Wow, just wow. An article on Fox News suggests that pesticides are affecting our I.Q. Yet again, a popular news article can be debunked using information only found in that article. How do they decide that pesticides are affecting our I.Q.?
Dr. Paul Winchester, a neonatologist at the Indiana University School of Medicine and director of the Neonatal Intensive Care Unit at St. Francis Hospital in Indianapolis, studied the test scores of 1,667,391 Indiana students in grades 3 through 10.And how much of an effect did he see?
Looking at the Indiana Statewide Testing for Educational Progress (ISTEP) exam, Winchester and his researchers found scores for math and language were clearly seasonal, with the lowest scores going to children conceived in June through August.
For the females in the study the difference was a 1 to 1.5 percent drop, and the results were similar for all groups and sexes conceived in May through August.Ok, 1-1.5%. That's a pretty small effect. But in this case, I won't even try to argue that his effect is too small to be measured. For the sake of argument, I'll agree to it and ask, "But what does this have to do with pesticides?"
"The pesticides we use to control pests in fields and our homes and the nitrates we use to fertilize crops and even our lawns are at their highest level in the summer," Winchester said in a news release.Ahhh... Well, then. Here we are with the correlation and causation business again. His only reason for asserting this is that we use pesticides at higher rates in June, when all these stupid babies are being conceived. Why not just hypothesize that these children are dumber because of hot dogs? I'll bet there's a lot of hot dogs that get eaten in June. Or perhaps it isn't the conception date that is important, but rather the birth date? Perhaps it has more to do with being born in the depths of winter that makes these children stupid? Frost-bitten brain, perhaps? The point is that there are plenty of models one could come up with that would suggest why children conceived in June are 1-1.5% dumber.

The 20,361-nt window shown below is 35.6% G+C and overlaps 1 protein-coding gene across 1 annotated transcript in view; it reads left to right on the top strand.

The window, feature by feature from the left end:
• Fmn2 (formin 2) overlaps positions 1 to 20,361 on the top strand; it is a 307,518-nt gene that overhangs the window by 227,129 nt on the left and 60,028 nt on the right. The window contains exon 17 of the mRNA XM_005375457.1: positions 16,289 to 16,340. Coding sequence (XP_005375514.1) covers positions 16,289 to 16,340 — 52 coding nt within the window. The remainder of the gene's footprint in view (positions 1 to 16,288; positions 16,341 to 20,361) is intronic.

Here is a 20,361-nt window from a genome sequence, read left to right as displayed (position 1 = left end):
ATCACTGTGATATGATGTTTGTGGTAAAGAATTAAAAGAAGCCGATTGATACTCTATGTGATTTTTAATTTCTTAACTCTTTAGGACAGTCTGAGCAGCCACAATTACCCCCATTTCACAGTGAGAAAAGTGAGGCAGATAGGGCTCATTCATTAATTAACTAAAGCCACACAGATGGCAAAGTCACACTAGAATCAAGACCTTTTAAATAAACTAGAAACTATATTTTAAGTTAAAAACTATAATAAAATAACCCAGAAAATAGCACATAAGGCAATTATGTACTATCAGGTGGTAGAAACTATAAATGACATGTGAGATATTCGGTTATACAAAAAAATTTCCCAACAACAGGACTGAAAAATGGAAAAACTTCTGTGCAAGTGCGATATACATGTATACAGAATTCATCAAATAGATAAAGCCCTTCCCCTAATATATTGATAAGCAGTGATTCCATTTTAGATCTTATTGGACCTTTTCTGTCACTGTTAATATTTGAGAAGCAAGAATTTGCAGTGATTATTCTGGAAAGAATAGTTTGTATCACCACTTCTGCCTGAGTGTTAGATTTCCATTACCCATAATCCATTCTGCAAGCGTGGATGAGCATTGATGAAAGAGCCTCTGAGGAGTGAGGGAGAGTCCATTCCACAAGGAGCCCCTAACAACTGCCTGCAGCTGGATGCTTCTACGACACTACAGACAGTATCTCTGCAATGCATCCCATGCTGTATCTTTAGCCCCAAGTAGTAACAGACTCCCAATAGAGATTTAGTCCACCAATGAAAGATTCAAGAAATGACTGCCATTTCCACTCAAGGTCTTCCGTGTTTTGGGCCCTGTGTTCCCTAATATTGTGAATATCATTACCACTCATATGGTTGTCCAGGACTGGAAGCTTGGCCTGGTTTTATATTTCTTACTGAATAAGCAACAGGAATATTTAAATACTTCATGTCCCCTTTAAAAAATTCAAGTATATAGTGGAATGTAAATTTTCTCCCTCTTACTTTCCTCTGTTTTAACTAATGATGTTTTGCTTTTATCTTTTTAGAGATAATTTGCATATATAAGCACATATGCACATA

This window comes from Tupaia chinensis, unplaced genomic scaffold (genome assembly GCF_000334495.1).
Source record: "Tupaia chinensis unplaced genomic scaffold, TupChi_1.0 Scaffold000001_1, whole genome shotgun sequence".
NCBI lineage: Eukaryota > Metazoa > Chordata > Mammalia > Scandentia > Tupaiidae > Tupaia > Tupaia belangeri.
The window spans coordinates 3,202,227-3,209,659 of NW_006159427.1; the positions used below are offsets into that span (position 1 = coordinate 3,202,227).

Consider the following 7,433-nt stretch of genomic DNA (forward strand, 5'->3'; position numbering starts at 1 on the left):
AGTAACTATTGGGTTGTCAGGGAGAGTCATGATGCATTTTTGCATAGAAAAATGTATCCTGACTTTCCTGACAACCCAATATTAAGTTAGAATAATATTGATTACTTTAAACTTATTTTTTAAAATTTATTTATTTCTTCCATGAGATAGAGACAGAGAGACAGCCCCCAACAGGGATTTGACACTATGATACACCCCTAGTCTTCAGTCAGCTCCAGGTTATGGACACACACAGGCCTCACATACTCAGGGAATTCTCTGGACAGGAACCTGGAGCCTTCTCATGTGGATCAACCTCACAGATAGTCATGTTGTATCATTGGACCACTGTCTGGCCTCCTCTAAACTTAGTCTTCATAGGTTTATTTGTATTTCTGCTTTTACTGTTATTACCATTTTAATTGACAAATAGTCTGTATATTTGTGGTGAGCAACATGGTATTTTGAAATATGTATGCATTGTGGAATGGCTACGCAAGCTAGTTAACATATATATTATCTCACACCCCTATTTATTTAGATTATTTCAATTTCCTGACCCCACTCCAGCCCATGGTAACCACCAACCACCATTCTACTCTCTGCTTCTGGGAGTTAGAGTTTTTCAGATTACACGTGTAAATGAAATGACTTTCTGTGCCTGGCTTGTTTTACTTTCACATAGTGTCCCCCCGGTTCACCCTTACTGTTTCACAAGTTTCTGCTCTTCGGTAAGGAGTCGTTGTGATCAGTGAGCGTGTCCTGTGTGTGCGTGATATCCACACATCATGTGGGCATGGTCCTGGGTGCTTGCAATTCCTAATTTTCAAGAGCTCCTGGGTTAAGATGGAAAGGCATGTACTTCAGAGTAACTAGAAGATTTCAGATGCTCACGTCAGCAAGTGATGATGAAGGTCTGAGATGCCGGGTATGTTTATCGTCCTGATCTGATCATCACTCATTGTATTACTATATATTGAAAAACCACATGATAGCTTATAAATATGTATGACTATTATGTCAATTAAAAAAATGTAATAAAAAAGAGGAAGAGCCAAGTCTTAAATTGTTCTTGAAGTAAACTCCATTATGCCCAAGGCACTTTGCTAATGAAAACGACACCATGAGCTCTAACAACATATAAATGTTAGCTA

The truth of the matter is that one can't tell why such an observation is being made, and it is rather irresponsible of Dr. Winchester to bandy such a scare-mongering hypothesis about at a news conference.
That said, I wouldn't want a pregnant mother exposed to pesticides (hell, I wouldn't let my wife operate power tools while she was pregnant - I'm all about being careful). There are already plenty of reasons to keep pesticides away from pregnant women:
According to the American Pregnancy Association, even household gardening pesticides are well-known to put pregnant women at high risk for many birth defects, including oral clefts, neural tube defects, heart defects, and limb defects.But there's no evidence coming from Dr. Winchester that he's discovered another reason to keep pesticides away from pregnant women.